The use of the technology will make it possible to have transparent transactions that sellers and buyers will benefit from. From real-time ledgers to full-on shared databases and processes, blockchain throws the doors wide open with possibilities in real estate. However, does it come at a cost?

Some agents think it might, while others are embracing it with abandon. Yet, there is much to learn and consider before adopting blockchain into your business processes.

Nine members of Forbes Real Estate Council share the thing that everyone in their profession needs to know in order to safely and efficiently begin adopting blockchain or the tools it enables.

Read more from Forbes

 

 

San Francisco’s largest office landlord to break ground on $265 million Oakland tower

Boston Properties, San Francisco’s largest office landlord, will break ground on May 2 on a 402-unit apartment tower next to Oakland’s MacArthur BART station.

The 260-foot project at 532 39th St. will be the tallest building in North Oakland and the company’s first residential project on the West Coast.

The project in the Temescal district will be among a half-dozen Oakland towers to start construction in the last two years, an unprecedented real estate boom that’s drawing some of the country’s biggest developers to the city. Other developers include Lennar Multifamily Communities, Shorenstein Properties and Carmel Partners.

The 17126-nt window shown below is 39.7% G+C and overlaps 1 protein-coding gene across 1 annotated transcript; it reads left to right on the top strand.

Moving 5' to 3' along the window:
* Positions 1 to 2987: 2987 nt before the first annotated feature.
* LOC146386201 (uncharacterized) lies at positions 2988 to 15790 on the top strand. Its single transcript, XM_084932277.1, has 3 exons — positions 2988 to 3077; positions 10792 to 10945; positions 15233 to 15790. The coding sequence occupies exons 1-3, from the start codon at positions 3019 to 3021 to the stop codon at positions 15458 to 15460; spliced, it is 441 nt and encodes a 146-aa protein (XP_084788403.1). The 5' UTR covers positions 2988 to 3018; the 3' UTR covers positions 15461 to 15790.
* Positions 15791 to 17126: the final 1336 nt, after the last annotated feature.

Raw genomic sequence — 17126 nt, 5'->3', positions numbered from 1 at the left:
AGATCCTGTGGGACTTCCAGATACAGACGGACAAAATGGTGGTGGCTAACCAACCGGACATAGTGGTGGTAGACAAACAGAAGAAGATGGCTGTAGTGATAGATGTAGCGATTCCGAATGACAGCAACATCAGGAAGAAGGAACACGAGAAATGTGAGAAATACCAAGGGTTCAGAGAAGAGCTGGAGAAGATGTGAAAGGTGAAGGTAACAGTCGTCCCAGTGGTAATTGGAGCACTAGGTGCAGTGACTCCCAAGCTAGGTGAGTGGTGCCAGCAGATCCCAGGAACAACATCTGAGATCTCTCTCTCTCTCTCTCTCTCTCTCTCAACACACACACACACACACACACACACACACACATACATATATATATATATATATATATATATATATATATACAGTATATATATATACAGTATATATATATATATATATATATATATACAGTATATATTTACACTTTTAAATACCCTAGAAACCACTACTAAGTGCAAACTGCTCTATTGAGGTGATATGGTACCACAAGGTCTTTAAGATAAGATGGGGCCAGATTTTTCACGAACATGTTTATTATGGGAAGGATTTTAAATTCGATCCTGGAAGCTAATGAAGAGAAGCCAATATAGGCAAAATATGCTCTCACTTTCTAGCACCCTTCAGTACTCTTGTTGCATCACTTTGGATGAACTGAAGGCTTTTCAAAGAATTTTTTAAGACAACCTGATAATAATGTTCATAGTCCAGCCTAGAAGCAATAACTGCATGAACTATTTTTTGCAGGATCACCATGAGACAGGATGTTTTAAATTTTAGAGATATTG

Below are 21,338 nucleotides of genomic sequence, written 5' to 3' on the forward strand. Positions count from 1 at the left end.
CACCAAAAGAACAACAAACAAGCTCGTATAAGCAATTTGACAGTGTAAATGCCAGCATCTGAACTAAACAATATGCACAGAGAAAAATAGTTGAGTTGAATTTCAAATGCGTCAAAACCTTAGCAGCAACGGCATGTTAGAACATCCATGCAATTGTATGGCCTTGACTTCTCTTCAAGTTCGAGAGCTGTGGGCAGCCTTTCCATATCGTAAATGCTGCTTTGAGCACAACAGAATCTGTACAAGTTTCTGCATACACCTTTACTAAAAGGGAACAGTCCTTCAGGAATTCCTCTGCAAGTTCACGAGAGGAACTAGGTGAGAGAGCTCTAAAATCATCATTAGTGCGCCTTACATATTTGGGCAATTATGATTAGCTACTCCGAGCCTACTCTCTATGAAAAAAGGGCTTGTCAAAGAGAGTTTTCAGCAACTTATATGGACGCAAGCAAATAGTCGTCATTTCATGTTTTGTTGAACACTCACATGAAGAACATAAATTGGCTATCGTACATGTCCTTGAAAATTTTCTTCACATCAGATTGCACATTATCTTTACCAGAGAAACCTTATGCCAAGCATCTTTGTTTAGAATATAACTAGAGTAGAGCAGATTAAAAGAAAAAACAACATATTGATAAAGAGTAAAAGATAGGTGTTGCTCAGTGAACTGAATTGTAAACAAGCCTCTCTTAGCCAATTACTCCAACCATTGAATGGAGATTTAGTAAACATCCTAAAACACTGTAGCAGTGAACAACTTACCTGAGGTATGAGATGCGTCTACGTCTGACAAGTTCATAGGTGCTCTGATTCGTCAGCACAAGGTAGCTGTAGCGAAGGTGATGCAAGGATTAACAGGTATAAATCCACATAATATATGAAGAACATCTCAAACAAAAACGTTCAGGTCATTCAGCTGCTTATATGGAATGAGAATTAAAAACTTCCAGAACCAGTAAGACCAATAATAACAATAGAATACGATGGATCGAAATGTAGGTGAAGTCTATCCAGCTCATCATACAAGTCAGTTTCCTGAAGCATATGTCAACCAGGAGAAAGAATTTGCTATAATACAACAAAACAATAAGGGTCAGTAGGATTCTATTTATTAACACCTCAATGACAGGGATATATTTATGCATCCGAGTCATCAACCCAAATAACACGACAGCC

Read more from San Francisco Business Times

 

 

AI is Changing the CRE Game: Here’s 5 Ways

CRE industry leaders using artificial intelligence to analyze and apply data to decision making saw productivity increase of up to 6% compared to competitors.

In a study by Harvard Business Review about the revolution of big data as a management tool, it was found that artificial intelligence used to analyze and apply data to decision making by those at the top of the CRE industry saw an increase of up to 6% in productivity compared to their competitors.

AI is changing the CRE game in several different ways and in turn, having an impact on all CRE sectors in different ways.

Read more from NAI Global

 

 

Exclusive: FivePoint suspends work on 635,000-square-foot shopping mall at the former Candlestick Park

The mall was meant to be the centerpiece of the 280-acre project, one of San Francisco’s largest.

The shopping centerpiece of San Francisco’s 280-acre Candlestick Point development has been suspended amid turmoil in the retail industry, placing one of the city’s largest projects in jeopardy.